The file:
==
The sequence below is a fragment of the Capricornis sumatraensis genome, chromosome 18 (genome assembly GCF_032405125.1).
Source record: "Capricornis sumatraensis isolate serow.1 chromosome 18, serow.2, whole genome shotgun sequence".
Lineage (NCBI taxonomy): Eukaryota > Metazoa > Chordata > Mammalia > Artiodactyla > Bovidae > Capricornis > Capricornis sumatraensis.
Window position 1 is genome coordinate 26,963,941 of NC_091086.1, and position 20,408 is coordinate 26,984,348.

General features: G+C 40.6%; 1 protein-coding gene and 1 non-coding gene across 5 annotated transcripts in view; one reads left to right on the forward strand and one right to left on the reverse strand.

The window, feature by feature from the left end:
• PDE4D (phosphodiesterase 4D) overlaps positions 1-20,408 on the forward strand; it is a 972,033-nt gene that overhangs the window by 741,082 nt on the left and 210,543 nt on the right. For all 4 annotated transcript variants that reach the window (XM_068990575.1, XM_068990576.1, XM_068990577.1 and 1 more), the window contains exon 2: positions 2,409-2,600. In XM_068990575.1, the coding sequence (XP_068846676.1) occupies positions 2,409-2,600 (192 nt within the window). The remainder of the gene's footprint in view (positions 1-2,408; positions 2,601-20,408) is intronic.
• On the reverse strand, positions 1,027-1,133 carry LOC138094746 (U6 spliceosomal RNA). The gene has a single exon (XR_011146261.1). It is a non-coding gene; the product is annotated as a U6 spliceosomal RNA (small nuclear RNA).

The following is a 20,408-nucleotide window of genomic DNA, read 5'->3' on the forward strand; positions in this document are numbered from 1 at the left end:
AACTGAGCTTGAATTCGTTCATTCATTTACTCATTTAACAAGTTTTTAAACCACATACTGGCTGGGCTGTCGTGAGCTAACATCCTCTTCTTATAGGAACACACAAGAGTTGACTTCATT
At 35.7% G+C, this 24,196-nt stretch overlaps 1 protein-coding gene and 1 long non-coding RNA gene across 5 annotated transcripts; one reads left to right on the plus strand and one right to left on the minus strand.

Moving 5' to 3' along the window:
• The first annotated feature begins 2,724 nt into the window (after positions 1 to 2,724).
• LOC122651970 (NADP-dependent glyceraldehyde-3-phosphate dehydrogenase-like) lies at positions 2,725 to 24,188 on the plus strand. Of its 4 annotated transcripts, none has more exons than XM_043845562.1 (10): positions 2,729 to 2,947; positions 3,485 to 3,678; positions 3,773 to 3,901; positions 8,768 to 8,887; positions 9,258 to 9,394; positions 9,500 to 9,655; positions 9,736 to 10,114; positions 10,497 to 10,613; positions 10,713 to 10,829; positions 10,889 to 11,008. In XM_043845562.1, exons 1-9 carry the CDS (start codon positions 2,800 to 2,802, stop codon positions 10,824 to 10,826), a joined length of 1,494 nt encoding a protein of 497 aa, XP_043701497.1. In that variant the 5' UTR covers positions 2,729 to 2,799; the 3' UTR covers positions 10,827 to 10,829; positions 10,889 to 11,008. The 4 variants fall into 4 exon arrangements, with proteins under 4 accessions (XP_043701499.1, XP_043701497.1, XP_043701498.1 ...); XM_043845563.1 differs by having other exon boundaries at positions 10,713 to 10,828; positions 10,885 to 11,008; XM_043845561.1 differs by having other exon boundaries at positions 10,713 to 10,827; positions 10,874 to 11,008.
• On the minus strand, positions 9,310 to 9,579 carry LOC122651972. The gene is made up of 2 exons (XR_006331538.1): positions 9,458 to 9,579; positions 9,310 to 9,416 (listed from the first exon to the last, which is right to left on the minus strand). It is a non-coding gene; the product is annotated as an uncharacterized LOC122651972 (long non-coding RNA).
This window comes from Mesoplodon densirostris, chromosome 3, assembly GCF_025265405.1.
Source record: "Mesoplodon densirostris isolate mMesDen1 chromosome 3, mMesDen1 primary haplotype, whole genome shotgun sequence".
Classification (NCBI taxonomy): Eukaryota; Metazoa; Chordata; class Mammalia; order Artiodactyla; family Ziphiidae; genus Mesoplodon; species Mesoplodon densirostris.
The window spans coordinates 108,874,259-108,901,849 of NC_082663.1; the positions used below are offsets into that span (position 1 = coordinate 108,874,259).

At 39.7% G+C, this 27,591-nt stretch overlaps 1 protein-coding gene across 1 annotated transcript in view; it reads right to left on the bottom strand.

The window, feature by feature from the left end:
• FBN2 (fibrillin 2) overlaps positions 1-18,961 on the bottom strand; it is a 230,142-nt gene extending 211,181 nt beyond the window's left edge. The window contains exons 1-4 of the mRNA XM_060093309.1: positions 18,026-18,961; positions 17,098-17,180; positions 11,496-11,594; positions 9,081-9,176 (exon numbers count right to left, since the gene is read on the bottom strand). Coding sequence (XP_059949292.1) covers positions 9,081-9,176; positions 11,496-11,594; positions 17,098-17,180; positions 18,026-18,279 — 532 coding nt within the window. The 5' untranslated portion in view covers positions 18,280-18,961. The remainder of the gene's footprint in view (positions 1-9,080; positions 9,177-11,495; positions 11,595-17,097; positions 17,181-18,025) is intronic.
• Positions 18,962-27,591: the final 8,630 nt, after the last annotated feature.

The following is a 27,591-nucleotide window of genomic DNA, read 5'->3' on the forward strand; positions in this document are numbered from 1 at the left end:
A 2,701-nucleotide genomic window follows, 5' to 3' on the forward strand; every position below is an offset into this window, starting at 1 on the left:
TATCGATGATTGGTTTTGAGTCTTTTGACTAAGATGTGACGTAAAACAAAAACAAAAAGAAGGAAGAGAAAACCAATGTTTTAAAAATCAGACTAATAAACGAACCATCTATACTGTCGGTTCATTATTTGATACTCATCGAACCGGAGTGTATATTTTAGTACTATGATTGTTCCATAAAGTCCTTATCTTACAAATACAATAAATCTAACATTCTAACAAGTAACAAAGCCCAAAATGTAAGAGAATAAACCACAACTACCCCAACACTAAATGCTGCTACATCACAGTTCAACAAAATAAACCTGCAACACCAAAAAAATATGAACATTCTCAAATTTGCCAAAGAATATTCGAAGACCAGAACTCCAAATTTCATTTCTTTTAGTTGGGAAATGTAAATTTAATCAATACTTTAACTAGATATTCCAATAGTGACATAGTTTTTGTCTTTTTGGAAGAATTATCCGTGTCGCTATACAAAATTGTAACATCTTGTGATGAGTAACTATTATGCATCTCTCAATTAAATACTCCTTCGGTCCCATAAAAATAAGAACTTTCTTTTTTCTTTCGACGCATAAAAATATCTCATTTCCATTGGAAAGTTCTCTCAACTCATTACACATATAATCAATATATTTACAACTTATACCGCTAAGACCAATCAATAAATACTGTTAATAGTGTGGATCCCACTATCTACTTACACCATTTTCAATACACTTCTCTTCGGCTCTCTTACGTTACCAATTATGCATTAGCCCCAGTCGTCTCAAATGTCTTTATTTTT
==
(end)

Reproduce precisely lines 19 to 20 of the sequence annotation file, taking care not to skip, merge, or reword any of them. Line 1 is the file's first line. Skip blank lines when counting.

The window spans coordinates 108,874,259-108,901,849 of NC_082663.1; the positions used below are offsets into that span (position 1 = coordinate 108,874,259).

At 39.7% G+C, this 27,591-nt stretch overlaps 1 protein-coding gene across 1 annotated transcript in view; it reads right to left on the bottom strand.